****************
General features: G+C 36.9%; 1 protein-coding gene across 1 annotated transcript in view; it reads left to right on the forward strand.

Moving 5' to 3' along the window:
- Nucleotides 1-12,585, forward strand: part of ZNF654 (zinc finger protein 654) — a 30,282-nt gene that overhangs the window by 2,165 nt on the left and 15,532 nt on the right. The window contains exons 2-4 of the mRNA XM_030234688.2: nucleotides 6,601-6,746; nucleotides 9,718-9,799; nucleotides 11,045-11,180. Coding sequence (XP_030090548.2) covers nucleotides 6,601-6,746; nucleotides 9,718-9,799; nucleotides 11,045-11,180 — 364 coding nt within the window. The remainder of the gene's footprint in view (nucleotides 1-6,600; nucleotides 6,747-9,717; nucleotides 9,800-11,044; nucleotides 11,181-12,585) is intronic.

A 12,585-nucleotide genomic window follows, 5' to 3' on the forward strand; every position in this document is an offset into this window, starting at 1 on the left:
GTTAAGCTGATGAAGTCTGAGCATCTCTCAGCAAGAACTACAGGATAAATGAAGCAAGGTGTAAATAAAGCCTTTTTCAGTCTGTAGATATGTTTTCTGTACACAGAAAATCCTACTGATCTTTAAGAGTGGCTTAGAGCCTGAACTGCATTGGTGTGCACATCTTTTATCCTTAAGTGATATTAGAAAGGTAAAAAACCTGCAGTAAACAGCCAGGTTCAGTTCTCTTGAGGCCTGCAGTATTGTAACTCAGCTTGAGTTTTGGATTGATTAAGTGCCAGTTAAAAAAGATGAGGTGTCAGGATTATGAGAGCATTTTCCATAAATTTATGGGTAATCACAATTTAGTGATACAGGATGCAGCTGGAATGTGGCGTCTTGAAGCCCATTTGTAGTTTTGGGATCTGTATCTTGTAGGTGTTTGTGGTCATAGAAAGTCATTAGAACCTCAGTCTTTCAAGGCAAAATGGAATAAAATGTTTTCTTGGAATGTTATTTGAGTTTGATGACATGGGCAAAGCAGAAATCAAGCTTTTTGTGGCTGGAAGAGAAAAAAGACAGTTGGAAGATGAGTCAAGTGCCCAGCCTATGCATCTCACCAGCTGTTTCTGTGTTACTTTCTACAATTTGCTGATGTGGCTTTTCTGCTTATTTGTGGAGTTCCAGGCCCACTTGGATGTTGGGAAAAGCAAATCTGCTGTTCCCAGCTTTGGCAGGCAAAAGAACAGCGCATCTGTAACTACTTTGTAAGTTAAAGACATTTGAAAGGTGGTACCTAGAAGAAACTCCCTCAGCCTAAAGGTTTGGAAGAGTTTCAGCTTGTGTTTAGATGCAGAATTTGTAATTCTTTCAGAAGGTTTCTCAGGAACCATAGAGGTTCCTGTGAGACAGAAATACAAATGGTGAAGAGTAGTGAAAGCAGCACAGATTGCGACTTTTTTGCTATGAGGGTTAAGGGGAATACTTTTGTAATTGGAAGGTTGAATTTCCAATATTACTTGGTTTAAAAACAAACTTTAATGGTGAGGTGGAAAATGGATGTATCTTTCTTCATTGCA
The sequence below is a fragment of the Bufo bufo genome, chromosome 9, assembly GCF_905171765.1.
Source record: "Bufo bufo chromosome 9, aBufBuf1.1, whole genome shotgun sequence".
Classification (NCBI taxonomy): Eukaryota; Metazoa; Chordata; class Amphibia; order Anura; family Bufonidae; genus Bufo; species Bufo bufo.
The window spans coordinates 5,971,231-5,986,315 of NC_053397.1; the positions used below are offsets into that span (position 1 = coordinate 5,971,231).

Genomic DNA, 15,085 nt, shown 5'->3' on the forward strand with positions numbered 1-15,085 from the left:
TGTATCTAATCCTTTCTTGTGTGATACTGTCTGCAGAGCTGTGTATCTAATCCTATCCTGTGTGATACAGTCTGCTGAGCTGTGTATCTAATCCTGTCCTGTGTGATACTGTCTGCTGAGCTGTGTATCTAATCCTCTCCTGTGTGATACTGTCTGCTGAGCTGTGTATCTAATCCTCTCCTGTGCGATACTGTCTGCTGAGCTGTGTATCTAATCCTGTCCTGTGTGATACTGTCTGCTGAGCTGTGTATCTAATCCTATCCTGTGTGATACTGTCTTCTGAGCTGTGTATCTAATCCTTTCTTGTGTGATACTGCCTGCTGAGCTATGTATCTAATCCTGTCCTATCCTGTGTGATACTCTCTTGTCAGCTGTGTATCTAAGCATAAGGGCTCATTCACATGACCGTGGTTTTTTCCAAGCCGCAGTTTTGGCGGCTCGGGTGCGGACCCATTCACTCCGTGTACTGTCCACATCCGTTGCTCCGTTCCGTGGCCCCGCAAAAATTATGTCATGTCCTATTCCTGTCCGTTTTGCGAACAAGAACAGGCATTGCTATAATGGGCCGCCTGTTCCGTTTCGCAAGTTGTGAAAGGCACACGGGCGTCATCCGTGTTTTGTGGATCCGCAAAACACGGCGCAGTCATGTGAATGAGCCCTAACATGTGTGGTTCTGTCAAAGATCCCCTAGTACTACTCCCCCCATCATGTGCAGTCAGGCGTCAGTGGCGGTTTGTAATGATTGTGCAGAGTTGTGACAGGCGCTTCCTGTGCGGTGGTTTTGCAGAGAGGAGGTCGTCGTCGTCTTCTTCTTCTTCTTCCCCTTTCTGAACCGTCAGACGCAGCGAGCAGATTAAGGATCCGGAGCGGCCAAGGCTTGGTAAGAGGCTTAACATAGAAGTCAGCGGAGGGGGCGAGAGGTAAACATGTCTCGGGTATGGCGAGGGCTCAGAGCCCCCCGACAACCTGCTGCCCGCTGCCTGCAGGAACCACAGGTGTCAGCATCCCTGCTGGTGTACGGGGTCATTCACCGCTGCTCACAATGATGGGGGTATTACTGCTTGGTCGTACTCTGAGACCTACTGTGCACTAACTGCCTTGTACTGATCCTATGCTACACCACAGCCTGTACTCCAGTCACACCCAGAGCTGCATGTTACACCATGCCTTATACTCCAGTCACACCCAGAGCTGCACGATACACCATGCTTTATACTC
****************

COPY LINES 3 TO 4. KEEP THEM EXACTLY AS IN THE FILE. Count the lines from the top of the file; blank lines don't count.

- Nucleotides 1-12,585, forward strand: part of ZNF654 (zinc finger protein 654) — a 30,282-nt gene that overhangs the window by 2,165 nt on the left and 15,532 nt on the right. The window contains exons 2-4 of the mRNA XM_030234688.2: nucleotides 6,601-6,746; nucleotides 9,718-9,799; nucleotides 11,045-11,180. Coding sequence (XP_030090548.2) covers nucleotides 6,601-6,746; nucleotides 9,718-9,799; nucleotides 11,045-11,180 — 364 coding nt within the window. The remainder of the gene's footprint in view (nucleotides 1-6,600; nucleotides 6,747-9,717; nucleotides 9,800-11,044; nucleotides 11,181-12,585) is intronic.

A 12,585-nucleotide genomic window follows, 5' to 3' on the forward strand; every position in this document is an offset into this window, starting at 1 on the left: